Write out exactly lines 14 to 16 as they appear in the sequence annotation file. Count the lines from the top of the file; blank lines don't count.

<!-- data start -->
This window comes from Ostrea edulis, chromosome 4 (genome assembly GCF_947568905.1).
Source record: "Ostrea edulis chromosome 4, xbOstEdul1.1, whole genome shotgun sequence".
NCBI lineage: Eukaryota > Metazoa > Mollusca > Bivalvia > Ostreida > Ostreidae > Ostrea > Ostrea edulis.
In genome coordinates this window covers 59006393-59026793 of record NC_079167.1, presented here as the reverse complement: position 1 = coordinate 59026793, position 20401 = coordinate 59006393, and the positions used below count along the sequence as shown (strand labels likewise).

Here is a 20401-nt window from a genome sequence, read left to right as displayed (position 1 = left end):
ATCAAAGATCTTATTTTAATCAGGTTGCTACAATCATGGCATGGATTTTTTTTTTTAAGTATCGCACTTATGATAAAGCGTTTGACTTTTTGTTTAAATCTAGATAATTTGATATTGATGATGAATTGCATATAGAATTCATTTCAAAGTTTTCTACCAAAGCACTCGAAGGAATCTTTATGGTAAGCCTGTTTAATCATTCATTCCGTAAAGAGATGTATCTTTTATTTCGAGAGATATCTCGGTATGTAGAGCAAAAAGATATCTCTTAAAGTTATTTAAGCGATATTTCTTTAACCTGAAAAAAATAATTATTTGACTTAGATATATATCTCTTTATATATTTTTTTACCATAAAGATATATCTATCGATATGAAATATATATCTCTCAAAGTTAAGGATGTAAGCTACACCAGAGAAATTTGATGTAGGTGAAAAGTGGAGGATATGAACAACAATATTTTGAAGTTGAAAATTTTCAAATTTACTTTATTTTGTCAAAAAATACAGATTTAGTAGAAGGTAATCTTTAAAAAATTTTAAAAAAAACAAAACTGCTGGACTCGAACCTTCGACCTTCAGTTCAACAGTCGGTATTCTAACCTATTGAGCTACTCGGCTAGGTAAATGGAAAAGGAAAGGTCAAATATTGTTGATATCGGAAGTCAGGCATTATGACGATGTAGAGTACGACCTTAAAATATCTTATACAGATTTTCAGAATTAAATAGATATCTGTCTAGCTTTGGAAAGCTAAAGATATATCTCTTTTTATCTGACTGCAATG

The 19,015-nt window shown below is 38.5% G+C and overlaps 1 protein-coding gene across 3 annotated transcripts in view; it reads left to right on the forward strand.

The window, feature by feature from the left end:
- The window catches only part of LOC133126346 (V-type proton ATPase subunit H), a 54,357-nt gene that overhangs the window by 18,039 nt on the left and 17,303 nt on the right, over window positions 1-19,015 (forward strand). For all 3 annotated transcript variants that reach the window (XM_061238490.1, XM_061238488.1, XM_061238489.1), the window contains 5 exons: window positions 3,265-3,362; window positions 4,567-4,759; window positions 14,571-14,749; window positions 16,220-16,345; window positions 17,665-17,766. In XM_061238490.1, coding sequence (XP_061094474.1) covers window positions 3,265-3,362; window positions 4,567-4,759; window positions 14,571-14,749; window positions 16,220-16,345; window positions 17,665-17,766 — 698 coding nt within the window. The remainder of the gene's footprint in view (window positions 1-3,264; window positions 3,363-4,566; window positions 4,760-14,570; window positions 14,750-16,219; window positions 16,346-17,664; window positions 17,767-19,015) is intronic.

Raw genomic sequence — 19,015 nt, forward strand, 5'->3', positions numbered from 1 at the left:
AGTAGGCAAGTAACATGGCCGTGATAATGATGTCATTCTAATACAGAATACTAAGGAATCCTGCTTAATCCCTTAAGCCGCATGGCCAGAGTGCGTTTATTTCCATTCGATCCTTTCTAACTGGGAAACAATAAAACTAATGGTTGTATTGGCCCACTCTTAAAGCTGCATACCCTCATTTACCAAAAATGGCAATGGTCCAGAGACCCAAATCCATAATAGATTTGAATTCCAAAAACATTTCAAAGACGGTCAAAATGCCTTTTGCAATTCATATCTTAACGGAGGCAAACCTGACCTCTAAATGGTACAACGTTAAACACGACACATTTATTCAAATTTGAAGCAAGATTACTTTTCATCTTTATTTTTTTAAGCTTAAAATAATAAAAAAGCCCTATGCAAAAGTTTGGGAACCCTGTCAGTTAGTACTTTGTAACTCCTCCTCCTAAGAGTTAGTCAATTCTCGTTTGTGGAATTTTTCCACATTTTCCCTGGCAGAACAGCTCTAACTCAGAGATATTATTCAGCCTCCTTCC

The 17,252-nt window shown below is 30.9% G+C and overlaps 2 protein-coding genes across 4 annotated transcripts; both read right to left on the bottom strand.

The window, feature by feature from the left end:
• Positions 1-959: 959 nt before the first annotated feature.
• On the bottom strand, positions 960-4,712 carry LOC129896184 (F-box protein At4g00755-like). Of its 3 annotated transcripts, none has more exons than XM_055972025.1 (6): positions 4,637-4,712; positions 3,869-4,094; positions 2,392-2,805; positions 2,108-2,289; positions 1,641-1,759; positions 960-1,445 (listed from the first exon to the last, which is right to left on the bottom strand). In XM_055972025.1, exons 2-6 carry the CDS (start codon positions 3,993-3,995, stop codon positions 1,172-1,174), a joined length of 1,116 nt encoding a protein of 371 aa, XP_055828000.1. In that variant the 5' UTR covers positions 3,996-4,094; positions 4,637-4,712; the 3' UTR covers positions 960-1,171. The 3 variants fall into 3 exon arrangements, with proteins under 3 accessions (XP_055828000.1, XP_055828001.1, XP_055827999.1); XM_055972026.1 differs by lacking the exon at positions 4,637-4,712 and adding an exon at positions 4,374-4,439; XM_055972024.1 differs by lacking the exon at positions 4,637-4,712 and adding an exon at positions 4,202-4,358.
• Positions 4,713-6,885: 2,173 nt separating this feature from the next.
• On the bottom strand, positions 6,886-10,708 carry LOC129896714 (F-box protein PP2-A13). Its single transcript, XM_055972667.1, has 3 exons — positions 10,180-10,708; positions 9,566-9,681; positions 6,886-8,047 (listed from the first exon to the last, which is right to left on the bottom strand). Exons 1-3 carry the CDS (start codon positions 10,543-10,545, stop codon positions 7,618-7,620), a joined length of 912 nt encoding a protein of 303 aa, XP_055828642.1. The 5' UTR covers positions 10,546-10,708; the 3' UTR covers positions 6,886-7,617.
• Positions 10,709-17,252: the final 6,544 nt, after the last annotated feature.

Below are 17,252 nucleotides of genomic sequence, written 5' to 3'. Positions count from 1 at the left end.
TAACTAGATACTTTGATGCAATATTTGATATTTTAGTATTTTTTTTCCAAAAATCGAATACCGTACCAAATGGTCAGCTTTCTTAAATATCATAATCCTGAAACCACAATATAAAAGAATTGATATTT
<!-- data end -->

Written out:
• Positions 1-959: 959 nt before the first annotated feature.
• On the bottom strand, positions 960-4,712 carry LOC129896184 (F-box protein At4g00755-like). Of its 3 annotated transcripts, none has more exons than XM_055972025.1 (6): positions 4,637-4,712; positions 3,869-4,094; positions 2,392-2,805; positions 2,108-2,289; positions 1,641-1,759; positions 960-1,445 (listed from the first exon to the last, which is right to left on the bottom strand). In XM_055972025.1, exons 2-6 carry the CDS (start codon positions 3,993-3,995, stop codon positions 1,172-1,174), a joined length of 1,116 nt encoding a protein of 371 aa, XP_055828000.1. In that variant the 5' UTR covers positions 3,996-4,094; positions 4,637-4,712; the 3' UTR covers positions 960-1,171. The 3 variants fall into 3 exon arrangements, with proteins under 3 accessions (XP_055828000.1, XP_055828001.1, XP_055827999.1); XM_055972026.1 differs by lacking the exon at positions 4,637-4,712 and adding an exon at positions 4,374-4,439; XM_055972024.1 differs by lacking the exon at positions 4,637-4,712 and adding an exon at positions 4,202-4,358.
• Positions 4,713-6,885: 2,173 nt separating this feature from the next.